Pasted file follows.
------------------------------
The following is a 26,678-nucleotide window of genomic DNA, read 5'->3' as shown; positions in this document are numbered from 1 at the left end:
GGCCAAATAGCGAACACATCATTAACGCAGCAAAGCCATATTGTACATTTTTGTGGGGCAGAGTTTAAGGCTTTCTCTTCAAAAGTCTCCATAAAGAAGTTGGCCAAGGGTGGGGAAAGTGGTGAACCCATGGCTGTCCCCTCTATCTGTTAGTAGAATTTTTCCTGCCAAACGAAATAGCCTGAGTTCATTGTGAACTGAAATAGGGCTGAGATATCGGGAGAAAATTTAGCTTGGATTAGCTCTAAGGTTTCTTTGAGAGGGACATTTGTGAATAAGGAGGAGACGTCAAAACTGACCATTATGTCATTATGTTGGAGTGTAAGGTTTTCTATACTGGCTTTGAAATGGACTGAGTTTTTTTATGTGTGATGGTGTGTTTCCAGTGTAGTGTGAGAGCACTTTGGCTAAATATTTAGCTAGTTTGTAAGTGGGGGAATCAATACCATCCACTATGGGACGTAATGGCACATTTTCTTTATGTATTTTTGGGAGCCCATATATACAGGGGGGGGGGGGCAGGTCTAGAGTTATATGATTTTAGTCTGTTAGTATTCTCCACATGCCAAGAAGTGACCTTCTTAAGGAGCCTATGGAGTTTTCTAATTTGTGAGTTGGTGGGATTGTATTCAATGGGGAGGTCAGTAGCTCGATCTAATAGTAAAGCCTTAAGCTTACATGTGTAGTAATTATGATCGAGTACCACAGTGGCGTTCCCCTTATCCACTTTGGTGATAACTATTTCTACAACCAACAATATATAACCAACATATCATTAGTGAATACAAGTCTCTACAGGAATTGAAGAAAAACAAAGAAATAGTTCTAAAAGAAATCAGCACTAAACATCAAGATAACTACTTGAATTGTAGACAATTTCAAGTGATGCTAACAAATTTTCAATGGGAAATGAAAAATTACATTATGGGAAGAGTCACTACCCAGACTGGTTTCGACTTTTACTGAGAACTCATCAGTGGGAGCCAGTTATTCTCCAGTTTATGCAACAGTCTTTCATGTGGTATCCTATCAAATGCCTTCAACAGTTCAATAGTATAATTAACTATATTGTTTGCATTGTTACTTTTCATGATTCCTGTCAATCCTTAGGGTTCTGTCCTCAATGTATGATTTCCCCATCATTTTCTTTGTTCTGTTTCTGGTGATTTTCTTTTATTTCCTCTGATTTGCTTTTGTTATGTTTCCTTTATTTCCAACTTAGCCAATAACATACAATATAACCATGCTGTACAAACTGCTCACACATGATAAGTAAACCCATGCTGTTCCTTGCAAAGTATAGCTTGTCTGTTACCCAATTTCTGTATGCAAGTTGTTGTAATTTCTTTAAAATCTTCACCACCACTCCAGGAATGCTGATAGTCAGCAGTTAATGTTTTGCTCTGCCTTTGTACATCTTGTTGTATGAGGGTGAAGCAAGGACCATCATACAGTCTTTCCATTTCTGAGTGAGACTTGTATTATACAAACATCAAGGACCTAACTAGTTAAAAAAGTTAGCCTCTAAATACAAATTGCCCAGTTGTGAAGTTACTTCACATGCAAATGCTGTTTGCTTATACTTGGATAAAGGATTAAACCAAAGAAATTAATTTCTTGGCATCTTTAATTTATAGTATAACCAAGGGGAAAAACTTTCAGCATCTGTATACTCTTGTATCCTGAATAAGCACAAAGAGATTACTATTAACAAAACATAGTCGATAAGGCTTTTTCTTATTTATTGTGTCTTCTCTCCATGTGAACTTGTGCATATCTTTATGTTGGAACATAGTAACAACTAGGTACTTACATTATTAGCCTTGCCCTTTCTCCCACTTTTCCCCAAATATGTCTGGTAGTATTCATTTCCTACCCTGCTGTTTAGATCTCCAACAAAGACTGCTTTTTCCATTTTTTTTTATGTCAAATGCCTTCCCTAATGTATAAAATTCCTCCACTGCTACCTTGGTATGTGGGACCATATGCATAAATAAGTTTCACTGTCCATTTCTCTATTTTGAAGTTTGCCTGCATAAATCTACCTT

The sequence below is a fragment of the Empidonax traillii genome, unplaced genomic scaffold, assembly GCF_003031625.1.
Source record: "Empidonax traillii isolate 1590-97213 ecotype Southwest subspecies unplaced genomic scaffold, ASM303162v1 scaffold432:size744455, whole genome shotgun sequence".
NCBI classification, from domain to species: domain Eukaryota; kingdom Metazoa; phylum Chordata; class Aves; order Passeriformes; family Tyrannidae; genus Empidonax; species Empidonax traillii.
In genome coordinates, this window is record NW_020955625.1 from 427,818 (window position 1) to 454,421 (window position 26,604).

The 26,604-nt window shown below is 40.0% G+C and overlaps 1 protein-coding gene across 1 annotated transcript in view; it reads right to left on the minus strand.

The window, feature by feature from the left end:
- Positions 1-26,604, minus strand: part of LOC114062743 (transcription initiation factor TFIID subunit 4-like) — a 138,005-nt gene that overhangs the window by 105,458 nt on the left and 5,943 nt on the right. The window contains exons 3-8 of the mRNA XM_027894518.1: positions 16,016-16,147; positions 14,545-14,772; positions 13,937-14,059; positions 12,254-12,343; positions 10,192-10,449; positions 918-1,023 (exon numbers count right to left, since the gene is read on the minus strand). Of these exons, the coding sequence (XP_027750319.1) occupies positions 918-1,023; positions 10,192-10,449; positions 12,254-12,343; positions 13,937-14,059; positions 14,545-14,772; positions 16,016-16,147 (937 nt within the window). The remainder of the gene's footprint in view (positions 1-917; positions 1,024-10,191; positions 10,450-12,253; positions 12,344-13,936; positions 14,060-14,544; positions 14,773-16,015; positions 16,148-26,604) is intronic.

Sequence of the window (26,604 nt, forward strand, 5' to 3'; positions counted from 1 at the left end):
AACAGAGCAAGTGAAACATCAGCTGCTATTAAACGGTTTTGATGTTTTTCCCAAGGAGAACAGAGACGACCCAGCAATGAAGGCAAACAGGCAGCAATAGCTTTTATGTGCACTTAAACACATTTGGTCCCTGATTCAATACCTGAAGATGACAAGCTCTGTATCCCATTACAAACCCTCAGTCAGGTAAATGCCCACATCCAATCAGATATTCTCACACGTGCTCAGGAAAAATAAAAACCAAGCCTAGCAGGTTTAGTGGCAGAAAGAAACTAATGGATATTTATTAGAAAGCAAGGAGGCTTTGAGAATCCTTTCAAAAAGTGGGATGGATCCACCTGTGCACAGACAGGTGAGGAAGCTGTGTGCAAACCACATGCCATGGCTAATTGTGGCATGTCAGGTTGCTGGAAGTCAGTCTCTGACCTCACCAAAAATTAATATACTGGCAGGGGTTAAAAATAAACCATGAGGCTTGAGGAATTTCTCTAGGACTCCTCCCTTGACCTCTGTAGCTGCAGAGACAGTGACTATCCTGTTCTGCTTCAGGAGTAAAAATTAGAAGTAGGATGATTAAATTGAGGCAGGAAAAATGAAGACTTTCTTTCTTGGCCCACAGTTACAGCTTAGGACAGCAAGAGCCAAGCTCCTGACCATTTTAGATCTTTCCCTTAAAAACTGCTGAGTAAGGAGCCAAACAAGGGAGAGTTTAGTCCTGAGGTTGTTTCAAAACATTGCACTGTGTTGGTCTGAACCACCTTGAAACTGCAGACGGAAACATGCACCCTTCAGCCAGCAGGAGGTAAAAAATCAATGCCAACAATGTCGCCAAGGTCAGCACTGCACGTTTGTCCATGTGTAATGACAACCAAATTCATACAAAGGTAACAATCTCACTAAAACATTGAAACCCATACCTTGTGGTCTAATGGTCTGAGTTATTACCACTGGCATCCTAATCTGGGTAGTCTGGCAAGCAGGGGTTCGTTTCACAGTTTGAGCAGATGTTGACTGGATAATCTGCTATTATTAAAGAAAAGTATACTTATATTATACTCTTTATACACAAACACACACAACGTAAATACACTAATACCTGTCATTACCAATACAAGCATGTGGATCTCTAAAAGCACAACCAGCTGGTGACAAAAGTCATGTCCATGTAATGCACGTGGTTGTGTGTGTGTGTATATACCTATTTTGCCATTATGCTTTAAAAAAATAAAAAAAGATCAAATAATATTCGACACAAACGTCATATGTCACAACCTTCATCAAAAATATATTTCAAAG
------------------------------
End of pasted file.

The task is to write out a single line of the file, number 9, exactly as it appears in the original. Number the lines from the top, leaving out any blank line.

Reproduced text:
- Positions 1-26,604, minus strand: part of LOC114062743 (transcription initiation factor TFIID subunit 4-like) — a 138,005-nt gene that overhangs the window by 105,458 nt on the left and 5,943 nt on the right. The window contains exons 3-8 of the mRNA XM_027894518.1: positions 16,016-16,147; positions 14,545-14,772; positions 13,937-14,059; positions 12,254-12,343; positions 10,192-10,449; positions 918-1,023 (exon numbers count right to left, since the gene is read on the minus strand). Of these exons, the coding sequence (XP_027750319.1) occupies positions 918-1,023; positions 10,192-10,449; positions 12,254-12,343; positions 13,937-14,059; positions 14,545-14,772; positions 16,016-16,147 (937 nt within the window). The remainder of the gene's footprint in view (positions 1-917; positions 1,024-10,191; positions 10,450-12,253; positions 12,344-13,936; positions 14,060-14,544; positions 14,773-16,015; positions 16,148-26,604) is intronic.